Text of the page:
What is a comprehensive psychiatric evaluation?
A comprehensive psychiatric evaluation helps diagnose emotional, behavioral, or developmental disorders. An evaluation of a child, adolescent, or adult is made based on behaviors present and in relation to physical, genetic, environmental, social, cognitive (thinking), emotional, and educational parts that may be affected as a result of these behaviors.
Who is evaluated?
Many times, families, spouses, teachers, or friends are the first to suspect that their loved one is challenged by feelings, behaviors, or environmental conditions that cause him or her to act disruptive, rebellious, or sad. This may include problems with relationships with friends or family members, work, school, sleeping, eating, substance abuse, emotional expression, development, coping, attentiveness, and responsiveness. It’s important for families who suspect a problem in any of these areas to seek treatment as soon as possible. Treatment for mental health disorders is available.
What is involved in a comprehensive psychiatric evaluation?
These are the most common parts of a comprehensive, diagnostic psychiatric evaluation. But, each evaluation is different, as each person’s symptoms and behaviors are different. Evaluation may include:
- Description of behaviors (like when do the behaviors happen, how long does the behavior last, what are the conditions in which the behaviors most often happen)
- Description of symptoms (physical and psychiatric symptoms)
- Effects of behaviors or symptoms related to:
- Work performance
- School performance
- Relationships and interactions with others (such as friends, peers, spouse, coworkers, family members, or neighbors)
- Family involvement
- Activity involvement
- Psychiatric interview with the person (child or adult)
- Personal and family history of emotional, behavioral, or developmental disorders
- Complete medical history, including the person’s overall physical health, list of any other illnesses or conditions present, and any current treatments
- Lab tests, in some cases (may be used to determine if an underlying medical condition is present) and a referral might be needed, including:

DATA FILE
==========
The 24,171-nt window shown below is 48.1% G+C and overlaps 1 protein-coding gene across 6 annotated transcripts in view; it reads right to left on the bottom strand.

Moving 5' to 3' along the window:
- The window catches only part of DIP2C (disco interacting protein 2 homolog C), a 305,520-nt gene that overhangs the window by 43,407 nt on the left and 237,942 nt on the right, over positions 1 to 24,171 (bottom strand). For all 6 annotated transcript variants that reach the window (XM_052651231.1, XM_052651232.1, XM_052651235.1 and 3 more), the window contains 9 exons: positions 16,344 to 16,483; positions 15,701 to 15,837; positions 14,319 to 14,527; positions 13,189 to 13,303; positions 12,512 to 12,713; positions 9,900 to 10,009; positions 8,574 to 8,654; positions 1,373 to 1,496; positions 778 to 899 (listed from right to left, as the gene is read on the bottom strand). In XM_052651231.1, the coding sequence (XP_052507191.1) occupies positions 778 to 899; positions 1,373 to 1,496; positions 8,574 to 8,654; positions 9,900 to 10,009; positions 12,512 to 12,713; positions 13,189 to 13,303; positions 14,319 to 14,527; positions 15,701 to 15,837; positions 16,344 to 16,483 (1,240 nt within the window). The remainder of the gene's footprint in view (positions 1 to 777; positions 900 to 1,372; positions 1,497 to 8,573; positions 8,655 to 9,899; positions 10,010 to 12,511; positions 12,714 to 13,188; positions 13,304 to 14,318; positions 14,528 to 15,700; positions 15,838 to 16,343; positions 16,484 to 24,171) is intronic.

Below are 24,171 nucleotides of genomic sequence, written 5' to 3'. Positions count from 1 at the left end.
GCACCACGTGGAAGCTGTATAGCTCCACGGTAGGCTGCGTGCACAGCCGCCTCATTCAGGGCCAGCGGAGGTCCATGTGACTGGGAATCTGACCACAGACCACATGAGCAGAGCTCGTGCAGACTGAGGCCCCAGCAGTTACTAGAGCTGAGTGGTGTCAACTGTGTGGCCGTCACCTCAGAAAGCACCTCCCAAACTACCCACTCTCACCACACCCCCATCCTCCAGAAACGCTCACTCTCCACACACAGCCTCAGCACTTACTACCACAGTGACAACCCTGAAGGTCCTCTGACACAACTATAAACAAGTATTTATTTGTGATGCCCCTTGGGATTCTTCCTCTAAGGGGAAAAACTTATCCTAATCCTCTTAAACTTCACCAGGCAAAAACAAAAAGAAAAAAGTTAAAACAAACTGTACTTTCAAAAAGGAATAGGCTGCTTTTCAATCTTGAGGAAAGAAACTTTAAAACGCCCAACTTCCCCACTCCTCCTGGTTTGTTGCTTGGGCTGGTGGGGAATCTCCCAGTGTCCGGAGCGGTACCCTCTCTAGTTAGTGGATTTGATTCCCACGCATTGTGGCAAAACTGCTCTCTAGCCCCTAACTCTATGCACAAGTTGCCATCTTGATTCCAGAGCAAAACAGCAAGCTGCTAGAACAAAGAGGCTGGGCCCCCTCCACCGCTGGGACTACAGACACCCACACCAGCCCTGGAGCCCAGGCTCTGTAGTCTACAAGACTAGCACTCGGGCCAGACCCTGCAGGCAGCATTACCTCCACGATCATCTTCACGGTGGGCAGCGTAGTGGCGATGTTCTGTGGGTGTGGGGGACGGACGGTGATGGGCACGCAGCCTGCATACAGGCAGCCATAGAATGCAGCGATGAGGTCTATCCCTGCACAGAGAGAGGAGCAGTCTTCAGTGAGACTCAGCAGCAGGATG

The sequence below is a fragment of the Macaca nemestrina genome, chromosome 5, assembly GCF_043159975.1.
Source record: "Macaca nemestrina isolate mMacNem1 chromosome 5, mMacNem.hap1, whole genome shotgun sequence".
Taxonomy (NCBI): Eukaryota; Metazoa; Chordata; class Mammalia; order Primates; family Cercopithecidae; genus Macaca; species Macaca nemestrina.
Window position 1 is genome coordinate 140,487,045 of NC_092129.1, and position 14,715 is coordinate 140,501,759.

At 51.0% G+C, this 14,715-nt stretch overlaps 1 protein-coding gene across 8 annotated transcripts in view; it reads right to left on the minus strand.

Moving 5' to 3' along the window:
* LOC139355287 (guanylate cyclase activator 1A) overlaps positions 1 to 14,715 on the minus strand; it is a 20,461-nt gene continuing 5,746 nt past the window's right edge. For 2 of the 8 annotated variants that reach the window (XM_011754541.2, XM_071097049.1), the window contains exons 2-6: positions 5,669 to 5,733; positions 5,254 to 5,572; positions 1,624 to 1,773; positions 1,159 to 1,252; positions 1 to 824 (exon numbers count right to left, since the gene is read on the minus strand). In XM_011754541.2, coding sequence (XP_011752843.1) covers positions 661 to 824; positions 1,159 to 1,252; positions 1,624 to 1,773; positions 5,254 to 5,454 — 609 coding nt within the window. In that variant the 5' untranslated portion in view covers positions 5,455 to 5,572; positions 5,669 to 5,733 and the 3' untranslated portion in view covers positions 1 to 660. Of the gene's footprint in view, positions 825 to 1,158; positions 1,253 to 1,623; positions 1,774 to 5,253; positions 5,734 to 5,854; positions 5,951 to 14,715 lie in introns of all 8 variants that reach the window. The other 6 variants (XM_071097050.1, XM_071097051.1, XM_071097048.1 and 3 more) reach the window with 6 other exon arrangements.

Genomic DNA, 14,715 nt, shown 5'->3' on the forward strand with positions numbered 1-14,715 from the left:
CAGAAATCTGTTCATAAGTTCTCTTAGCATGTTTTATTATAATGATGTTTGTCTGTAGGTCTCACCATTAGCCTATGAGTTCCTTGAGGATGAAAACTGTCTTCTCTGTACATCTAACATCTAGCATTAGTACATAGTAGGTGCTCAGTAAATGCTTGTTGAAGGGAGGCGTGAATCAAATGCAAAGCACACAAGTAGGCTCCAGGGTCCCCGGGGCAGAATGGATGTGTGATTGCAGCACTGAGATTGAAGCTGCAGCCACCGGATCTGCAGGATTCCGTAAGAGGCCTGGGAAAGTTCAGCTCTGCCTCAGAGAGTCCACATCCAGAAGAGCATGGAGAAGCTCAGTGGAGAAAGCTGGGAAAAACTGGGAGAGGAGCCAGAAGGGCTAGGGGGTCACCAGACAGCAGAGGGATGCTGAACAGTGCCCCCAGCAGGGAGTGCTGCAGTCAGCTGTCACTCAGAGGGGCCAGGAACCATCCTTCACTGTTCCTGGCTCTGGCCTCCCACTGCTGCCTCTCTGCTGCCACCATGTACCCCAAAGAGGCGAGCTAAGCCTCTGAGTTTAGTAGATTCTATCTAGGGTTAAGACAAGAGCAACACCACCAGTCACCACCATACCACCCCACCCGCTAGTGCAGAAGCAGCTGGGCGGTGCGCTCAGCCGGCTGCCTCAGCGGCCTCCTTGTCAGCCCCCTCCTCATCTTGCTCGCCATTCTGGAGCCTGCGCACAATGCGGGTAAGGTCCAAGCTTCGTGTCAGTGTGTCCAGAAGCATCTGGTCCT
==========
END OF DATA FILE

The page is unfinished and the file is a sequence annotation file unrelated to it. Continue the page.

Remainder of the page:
- Blood tests
- Radiology studies to look for abnormalities, particularly in the brain structures
- Educational assessments
- Speech and language assessments
- Psychological assessments
When a FAMILY MEMBER is being evaluated
It’s natural, and quite common, for spouses and family members to question themselves when it becomes necessary for a loved one to be psychiatrically evaluated. You may have many questions and concerns as to his or her welfare and emotional well-being. Common questions include:
- What is wrong with my spouse, family member, or loved one?
- Is he or she abnormal?
- Did I do something wrong in my relationship with him or her to cause this?
- Does he or she need to be hospitalized?
- Will he or she need treatment?
- Will he or she “outgrow” or stop performing these behaviors at some point?
- Is this just “a phase” he or she is going through?
- How can I help him or her get better?
- What will treatment cost?
- Where do we go for help?
- What does this diagnosis mean?
- How can my family become involved?
Once a diagnosis is made, family involvement and active participation in treatment is very important for any person with a mental health disorder. The primary healthcare provider or mental health practitioner will address questions and provide reassurance by working with you to establish long-term and short-term treatment goals for your loved one.
When your CHILD is being evaluated
Parents often have many concerns, including:
- Is my child normal? Am I normal? Am I to blame?
- Am I silly to worry?
- Can you help us? Can you help my child?
- What is wrong? What is the diagnosis?
- Does my child need additional assessment and/or testing (medical, psychological etc.)?
- What are your recommendations? How can the family help?
- Does my child need treatment? Do I need treatment?
- What will treatment cost, and how long will it take?
Parents are often worried about how they will be viewed during the evaluation. Child and adolescent psychiatrists/providers are there to support families and to be a partner, not to judge or blame. They listen to concerns, and help the child or adolescent and his/her family define the goals of the evaluation. Parents should always ask for explanations of words or terms they do not understand.
When a treatable problem is identified, recommendations are provided and a specific treatment plan is developed. Psychiatrists/providers are specifically trained and skilled in conducting comprehensive psychiatric evaluations with children, adolescents, and families.
If you or a loved one are considering a comprehensive psychiatric evaluation, contact us at 407-851-5121 to get the help you need today.